Classic, Historic Key West

By Kai Rambow


“He was the most interesting man on the planet, long before the Dos Equis commercial,” our tour guide at the Hemingway House noted.  Key West has attracted all kinds of enterprising and famous characters, creating a storied history.  Here are great options to explore some of that history:


Conch Tour Train vs. Trolley Tours

If you’re making your first trip to Key West, taking one of these tours is a great way to learn about the city.  The Conch Tour Train is a narrated trip with only a few stops. Trolley Tours is also a narrated trip, but has numerous hop-on and hop-off stops.  Both are good, so it’s a matter of personal preference.

Note: Trolley Tours states it takes you around the entire island. While technically true, the additional length has water on one side and hotels / commercial properties on the other side.

Ernest Hemingway House

This historic house existed before Hemingway moved in; it’s the stories about this colorful, transformative writer that make this a must-see place. While you can explore on your own, recommend you take a guided tour, to get the vivid details of Hemingway’s life.

Even little details are told with flair. A six-toed cat gifted to Hemingway has multiple descendants living in luxury here. All have been given famous names. One kitten was named Howard Hughes.  Shortly after being named, this cat became a recluse. “You can’t make this stuff up,” our guide enthused.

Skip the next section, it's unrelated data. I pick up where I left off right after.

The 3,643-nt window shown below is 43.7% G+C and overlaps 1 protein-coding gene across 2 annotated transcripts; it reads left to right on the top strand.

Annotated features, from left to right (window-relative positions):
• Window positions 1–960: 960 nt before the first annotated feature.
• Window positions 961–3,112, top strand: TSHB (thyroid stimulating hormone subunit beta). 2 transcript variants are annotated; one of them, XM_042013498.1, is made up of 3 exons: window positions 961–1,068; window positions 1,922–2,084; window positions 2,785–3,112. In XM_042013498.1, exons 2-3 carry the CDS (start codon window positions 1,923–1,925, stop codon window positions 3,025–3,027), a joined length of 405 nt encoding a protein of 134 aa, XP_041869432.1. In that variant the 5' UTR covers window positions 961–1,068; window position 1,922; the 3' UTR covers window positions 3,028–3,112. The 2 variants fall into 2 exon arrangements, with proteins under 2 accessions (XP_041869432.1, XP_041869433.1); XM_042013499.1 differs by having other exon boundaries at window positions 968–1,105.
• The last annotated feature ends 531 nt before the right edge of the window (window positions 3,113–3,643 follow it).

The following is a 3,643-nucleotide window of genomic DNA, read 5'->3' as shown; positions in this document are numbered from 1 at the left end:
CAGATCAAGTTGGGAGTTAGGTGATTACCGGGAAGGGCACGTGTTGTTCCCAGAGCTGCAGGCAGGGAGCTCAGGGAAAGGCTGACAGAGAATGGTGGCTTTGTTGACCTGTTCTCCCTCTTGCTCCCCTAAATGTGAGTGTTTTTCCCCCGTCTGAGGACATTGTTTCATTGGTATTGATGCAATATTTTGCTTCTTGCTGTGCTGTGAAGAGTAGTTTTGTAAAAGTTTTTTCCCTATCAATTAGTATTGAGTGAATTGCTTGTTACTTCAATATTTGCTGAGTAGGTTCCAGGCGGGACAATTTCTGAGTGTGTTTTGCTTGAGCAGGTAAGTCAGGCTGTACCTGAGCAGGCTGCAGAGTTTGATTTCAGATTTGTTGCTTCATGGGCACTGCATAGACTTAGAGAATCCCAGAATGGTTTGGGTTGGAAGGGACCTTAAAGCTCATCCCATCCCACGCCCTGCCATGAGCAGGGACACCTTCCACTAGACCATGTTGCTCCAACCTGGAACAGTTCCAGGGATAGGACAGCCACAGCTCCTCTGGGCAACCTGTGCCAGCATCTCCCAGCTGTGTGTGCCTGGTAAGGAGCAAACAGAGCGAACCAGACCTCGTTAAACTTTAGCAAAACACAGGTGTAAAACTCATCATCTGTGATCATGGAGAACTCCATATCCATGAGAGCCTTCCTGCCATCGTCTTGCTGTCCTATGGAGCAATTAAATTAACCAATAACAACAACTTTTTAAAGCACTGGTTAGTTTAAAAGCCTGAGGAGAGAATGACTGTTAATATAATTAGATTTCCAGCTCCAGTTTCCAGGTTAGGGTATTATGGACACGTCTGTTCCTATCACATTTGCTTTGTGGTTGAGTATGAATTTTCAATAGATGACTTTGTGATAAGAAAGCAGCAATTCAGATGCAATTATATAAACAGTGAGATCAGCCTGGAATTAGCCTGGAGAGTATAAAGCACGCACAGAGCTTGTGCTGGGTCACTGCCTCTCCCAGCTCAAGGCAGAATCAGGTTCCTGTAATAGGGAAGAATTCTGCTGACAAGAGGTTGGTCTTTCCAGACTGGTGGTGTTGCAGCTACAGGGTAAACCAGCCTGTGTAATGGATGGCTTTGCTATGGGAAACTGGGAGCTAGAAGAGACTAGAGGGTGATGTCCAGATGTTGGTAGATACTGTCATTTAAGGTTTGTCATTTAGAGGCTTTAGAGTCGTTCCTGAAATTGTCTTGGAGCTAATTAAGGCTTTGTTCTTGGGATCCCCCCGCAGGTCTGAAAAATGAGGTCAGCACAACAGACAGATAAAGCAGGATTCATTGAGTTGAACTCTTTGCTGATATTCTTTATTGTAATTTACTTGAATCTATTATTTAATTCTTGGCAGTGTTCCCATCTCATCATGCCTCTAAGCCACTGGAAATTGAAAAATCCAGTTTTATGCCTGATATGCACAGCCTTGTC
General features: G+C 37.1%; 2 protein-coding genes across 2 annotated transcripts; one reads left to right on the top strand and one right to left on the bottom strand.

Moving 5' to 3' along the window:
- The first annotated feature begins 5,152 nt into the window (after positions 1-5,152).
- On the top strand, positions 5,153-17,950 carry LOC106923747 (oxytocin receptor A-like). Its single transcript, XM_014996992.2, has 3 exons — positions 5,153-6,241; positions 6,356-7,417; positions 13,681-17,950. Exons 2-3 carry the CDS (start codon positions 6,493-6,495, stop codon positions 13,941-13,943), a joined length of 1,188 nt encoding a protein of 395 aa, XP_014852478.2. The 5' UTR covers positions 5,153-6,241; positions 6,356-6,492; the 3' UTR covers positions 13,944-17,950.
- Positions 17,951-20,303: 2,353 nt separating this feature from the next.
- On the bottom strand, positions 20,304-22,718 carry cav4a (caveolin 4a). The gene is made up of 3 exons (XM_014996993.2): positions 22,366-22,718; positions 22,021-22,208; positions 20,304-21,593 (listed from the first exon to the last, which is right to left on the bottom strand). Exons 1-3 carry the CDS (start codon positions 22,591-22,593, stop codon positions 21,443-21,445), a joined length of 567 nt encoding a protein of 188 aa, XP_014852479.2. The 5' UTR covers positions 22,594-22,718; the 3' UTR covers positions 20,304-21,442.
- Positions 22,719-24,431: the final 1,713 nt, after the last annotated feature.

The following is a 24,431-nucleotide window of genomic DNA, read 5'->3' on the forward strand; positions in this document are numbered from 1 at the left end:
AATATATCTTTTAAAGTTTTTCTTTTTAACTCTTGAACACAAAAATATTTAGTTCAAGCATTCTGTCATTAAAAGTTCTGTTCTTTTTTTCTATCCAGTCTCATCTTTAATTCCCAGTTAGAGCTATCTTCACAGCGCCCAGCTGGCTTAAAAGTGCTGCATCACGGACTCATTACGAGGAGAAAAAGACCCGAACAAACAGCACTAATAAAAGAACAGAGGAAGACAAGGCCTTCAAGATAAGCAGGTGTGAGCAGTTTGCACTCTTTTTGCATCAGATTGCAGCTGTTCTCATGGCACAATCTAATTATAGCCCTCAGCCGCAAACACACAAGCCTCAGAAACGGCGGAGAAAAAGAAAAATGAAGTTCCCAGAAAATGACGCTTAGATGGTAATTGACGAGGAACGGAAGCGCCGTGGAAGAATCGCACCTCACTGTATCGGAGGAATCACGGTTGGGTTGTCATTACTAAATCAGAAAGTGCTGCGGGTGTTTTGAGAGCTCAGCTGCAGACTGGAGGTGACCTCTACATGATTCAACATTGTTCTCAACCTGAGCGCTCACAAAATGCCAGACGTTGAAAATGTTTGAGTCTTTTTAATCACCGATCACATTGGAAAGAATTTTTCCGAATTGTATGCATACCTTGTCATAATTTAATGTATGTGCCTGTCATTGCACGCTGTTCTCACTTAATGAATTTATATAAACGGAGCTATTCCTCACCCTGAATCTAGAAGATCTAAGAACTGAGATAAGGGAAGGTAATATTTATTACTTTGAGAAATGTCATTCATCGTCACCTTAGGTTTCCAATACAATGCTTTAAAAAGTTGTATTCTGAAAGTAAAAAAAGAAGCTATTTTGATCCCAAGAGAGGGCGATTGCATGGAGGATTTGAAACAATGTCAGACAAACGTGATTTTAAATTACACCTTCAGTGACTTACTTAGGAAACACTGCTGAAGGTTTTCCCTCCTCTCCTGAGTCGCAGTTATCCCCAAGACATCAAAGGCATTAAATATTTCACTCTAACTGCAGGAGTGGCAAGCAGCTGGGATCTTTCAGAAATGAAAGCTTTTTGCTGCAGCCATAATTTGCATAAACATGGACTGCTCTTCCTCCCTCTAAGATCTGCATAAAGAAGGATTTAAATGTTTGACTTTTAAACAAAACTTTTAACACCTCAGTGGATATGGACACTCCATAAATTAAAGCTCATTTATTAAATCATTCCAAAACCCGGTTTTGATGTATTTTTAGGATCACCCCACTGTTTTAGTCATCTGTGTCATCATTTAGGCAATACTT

Harry S. Truman Little White House

Under doctor’s orders to get some rest, Admiral Nimitz suggested this spot at the naval base.  President Truman loved it so much, he made multiple visits during the rest of his presidency totaling 175 days.

Changes were made to the original building, turning it into the little White House. Personal insights from guides make this a worthwhile visit. While Truman loved being here and frequently walked through Key West, his wife did not. Truman loved to play poker; his spouse disapproved.

Duval Street

This main street has a wonderful mix of historic buildings, art galleries, restaurants and bars. Day and night walks reveal different aspects of Key West.


Pepe’s Café

Over 100 years old, this is the oldest restaurant in the Florida Keys. It has a solid reputation with locals and repeat visitors. President Truman would stop in for coffee during his walks. Noted for daily specials for breakfast, it’s open all day. Located across from the historic seaport (806 Caroline St.) with plenty of parking nearby, this is a tasty, historic place.

Tips for a Great Trip

Hurricane Irma:  This trip was made two weeks ago.  The Keys are fully recovered with very few indications of last year’s hurricane.

Drive or Ferry: It’s a seven-hour drive without stops to Key West. The ferry running from Ft. Myers may seem like an option, however, several people shared problems they’ve encountered.

Check in time for the ferry is 7 a.m.  It’s a 2.5-hour drive to the ferry, so you would need to leave really early or book a hotel room. You can expect to arrive in Key West around 12:30 p.m.

Ticket cost for one person is more than gas for a return trip by car. A bigger problem is the weather.  If the weather is not good, the ferry will cancel a boat trip.  It will be your responsibility to book a hotel room or get a rental car.

Special thanks to Jim Granan for his invaluable assistance.


The Ernest Hemingway Home and Museum

907 Whitehead St.

Key West, FL 33040

Harry S. Truman Little White House

111 Front St.

Key West, FL  33040

(305) 707-6184